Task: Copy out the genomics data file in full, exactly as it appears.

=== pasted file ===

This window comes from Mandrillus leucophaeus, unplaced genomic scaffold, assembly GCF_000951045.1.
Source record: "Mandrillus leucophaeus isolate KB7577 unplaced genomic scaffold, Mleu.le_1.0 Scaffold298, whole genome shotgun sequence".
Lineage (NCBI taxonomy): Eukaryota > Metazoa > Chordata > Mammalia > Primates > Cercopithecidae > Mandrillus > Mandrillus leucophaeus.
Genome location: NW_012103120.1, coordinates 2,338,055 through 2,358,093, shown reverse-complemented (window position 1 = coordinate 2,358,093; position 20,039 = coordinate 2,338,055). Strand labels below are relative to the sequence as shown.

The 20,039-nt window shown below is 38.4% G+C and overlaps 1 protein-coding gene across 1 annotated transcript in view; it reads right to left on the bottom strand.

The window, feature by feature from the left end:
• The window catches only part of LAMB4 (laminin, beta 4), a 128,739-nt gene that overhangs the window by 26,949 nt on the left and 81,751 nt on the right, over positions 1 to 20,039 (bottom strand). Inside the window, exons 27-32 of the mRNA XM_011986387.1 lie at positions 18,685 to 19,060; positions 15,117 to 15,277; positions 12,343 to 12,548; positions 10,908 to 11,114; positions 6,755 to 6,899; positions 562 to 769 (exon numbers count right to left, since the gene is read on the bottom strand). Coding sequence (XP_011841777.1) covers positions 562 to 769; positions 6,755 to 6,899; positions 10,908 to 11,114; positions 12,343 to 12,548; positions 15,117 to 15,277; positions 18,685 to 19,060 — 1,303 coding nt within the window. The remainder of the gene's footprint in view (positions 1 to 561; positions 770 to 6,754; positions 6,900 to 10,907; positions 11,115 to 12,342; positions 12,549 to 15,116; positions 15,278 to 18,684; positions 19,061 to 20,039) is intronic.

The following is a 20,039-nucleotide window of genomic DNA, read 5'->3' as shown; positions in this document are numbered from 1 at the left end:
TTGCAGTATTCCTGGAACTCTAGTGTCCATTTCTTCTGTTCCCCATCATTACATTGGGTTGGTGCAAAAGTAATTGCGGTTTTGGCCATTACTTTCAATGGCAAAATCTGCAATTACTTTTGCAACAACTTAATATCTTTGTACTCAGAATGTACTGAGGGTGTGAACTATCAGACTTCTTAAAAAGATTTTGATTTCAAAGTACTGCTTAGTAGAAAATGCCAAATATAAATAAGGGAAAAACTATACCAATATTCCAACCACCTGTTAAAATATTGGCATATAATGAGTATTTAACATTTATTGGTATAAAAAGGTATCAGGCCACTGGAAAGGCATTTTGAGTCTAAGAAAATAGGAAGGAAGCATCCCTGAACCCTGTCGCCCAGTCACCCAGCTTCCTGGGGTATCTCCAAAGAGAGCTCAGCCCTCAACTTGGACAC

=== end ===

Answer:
This window comes from Mandrillus leucophaeus, unplaced genomic scaffold, assembly GCF_000951045.1.
Source record: "Mandrillus leucophaeus isolate KB7577 unplaced genomic scaffold, Mleu.le_1.0 Scaffold298, whole genome shotgun sequence".
Lineage (NCBI taxonomy): Eukaryota > Metazoa > Chordata > Mammalia > Primates > Cercopithecidae > Mandrillus > Mandrillus leucophaeus.
Genome location: NW_012103120.1, coordinates 2,338,055 through 2,358,093, shown reverse-complemented (window position 1 = coordinate 2,358,093; position 20,039 = coordinate 2,338,055). Strand labels below are relative to the sequence as shown.

The 20,039-nt window shown below is 38.4% G+C and overlaps 1 protein-coding gene across 1 annotated transcript in view; it reads right to left on the bottom strand.

The window, feature by feature from the left end:
• The window catches only part of LAMB4 (laminin, beta 4), a 128,739-nt gene that overhangs the window by 26,949 nt on the left and 81,751 nt on the right, over positions 1 to 20,039 (bottom strand). Inside the window, exons 27-32 of the mRNA XM_011986387.1 lie at positions 18,685 to 19,060; positions 15,117 to 15,277; positions 12,343 to 12,548; positions 10,908 to 11,114; positions 6,755 to 6,899; positions 562 to 769 (exon numbers count right to left, since the gene is read on the bottom strand). Coding sequence (XP_011841777.1) covers positions 562 to 769; positions 6,755 to 6,899; positions 10,908 to 11,114; positions 12,343 to 12,548; positions 15,117 to 15,277; positions 18,685 to 19,060 — 1,303 coding nt within the window. The remainder of the gene's footprint in view (positions 1 to 561; positions 770 to 6,754; positions 6,900 to 10,907; positions 11,115 to 12,342; positions 12,549 to 15,116; positions 15,278 to 18,684; positions 19,061 to 20,039) is intronic.

The following is a 20,039-nucleotide window of genomic DNA, read 5'->3' as shown; positions in this document are numbered from 1 at the left end:
TTGCAGTATTCCTGGAACTCTAGTGTCCATTTCTTCTGTTCCCCATCATTACATTGGGTTGGTGCAAAAGTAATTGCGGTTTTGGCCATTACTTTCAATGGCAAAATCTGCAATTACTTTTGCAACAACTTAATATCTTTGTACTCAGAATGTACTGAGGGTGTGAACTATCAGACTTCTTAAAAAGATTTTGATTTCAAAGTACTGCTTAGTAGAAAATGCCAAATATAAATAAGGGAAAAACTATACCAATATTCCAACCACCTGTTAAAATATTGGCATATAATGAGTATTTAACATTTATTGGTATAAAAAGGTATCAGGCCACTGGAAAGGCATTTTGAGTCTAAGAAAATAGGAAGGAAGCATCCCTGAACCCTGTCGCCCAGTCACCCAGCTTCCTGGGGTATCTCCAAAGAGAGCTCAGCCCTCAACTTGGACAC